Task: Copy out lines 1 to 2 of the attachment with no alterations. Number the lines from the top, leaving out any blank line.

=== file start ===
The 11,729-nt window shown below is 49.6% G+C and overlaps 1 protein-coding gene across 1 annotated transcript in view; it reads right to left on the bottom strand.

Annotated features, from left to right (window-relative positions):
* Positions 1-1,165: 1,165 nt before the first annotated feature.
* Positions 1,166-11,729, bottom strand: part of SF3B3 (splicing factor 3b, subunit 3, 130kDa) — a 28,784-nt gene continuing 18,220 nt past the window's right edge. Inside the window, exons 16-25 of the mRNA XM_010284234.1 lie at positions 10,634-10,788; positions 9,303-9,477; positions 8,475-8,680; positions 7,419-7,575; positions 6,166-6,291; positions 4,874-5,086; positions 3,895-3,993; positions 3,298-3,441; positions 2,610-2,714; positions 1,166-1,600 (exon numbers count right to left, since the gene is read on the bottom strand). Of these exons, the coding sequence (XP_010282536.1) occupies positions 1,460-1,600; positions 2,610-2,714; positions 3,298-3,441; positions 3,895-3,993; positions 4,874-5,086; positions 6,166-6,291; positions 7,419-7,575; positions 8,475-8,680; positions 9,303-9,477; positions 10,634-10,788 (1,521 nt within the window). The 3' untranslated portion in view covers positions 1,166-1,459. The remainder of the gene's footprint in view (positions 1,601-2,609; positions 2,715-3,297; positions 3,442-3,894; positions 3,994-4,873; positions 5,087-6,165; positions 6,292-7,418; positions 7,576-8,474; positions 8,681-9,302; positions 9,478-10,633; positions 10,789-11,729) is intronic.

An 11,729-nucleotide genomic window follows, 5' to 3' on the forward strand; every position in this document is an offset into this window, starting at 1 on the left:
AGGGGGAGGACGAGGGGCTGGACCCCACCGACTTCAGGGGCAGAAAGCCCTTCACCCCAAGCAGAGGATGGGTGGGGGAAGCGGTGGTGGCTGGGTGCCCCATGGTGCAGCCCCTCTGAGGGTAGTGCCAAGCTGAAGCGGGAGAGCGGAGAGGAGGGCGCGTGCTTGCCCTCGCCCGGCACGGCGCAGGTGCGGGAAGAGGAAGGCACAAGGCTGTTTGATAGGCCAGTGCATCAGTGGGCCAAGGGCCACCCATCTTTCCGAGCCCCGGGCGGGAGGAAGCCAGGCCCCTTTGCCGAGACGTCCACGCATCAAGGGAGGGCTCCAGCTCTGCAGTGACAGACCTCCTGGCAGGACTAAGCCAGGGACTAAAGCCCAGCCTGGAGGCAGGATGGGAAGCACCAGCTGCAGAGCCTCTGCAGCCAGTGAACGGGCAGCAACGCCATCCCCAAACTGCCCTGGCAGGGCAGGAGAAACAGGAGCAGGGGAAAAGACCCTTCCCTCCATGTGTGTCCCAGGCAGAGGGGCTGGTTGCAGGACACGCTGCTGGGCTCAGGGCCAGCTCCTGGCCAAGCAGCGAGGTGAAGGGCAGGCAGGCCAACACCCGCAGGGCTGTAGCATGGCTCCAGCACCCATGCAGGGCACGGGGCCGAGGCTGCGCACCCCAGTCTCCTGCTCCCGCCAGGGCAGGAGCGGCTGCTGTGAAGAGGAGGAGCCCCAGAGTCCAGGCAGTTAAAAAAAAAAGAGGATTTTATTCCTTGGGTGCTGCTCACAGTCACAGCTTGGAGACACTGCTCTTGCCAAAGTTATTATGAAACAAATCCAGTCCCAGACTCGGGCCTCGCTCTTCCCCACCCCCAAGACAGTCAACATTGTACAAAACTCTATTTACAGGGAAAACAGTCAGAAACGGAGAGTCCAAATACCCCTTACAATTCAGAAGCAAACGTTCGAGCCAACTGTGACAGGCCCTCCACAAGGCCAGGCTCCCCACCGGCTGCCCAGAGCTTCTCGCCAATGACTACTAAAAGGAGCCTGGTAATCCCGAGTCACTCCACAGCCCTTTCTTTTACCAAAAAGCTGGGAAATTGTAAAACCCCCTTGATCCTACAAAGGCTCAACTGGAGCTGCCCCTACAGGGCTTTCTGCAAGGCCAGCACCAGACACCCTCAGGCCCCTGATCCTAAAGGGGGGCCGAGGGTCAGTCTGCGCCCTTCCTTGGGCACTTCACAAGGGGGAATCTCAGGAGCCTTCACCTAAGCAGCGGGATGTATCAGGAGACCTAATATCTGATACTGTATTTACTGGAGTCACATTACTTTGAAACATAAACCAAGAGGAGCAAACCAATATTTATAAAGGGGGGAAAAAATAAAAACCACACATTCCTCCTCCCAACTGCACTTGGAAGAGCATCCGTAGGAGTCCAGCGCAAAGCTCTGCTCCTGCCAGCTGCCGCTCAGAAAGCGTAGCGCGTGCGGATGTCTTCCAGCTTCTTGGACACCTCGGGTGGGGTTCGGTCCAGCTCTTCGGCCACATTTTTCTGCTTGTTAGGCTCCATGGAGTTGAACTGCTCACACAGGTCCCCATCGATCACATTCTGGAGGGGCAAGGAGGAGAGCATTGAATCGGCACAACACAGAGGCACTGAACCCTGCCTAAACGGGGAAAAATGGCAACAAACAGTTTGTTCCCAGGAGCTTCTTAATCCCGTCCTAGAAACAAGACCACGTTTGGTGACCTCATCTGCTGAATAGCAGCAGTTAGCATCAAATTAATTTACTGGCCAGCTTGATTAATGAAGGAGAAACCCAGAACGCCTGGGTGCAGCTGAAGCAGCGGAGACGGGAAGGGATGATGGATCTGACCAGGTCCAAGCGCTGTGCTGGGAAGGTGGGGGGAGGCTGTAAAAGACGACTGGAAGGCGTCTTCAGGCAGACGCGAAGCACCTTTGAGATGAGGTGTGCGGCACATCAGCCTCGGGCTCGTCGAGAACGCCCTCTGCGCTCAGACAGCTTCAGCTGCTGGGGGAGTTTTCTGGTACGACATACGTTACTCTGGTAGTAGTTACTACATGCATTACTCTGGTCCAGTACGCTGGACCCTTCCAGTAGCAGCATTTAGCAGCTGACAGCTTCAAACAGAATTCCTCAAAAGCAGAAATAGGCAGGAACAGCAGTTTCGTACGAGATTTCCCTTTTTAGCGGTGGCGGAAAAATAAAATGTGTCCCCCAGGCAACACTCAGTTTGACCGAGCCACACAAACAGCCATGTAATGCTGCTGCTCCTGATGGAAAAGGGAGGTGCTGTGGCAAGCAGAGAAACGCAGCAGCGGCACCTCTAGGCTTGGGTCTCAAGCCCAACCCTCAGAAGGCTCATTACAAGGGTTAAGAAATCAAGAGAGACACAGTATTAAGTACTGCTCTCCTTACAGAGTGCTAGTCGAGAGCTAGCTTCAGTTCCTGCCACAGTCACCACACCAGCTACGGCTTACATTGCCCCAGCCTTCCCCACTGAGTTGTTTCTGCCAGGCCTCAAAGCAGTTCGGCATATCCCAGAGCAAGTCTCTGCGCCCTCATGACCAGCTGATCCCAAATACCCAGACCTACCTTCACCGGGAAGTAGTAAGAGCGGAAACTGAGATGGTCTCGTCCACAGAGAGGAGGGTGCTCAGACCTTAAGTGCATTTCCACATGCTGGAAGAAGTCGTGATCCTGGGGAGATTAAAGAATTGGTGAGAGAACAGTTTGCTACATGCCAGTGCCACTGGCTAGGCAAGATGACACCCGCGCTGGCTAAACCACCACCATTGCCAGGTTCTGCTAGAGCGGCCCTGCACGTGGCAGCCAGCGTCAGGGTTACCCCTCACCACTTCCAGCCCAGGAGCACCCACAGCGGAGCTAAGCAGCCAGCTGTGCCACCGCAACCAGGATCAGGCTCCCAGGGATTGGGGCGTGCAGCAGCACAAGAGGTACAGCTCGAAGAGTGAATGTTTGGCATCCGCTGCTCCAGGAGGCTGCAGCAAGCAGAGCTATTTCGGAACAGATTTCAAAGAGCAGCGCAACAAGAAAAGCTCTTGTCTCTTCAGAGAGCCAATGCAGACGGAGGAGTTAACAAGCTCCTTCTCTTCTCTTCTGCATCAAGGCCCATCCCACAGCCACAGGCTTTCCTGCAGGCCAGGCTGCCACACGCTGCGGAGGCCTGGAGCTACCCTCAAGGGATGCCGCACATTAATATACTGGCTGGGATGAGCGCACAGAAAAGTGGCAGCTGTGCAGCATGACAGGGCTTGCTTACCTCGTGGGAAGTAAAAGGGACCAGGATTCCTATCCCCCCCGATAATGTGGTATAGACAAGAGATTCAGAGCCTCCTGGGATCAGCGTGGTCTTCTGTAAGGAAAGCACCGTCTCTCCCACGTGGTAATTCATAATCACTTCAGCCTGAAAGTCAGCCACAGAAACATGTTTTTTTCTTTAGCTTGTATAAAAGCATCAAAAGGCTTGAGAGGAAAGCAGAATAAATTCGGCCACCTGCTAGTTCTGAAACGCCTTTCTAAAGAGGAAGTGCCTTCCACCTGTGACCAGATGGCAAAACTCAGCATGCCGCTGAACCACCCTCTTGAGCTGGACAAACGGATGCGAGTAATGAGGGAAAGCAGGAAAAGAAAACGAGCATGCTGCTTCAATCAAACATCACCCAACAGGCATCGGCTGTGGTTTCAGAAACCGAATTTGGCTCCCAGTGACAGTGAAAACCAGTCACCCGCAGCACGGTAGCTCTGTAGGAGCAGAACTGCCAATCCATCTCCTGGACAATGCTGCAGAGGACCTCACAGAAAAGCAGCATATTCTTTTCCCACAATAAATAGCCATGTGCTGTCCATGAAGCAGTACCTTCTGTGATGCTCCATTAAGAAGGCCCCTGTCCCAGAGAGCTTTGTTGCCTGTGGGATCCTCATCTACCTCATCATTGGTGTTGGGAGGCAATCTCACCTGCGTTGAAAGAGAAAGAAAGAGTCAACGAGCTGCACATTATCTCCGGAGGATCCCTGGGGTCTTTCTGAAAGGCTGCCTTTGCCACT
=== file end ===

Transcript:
The 11,729-nt window shown below is 49.6% G+C and overlaps 1 protein-coding gene across 1 annotated transcript in view; it reads right to left on the bottom strand.

Annotated features, from left to right (window-relative positions):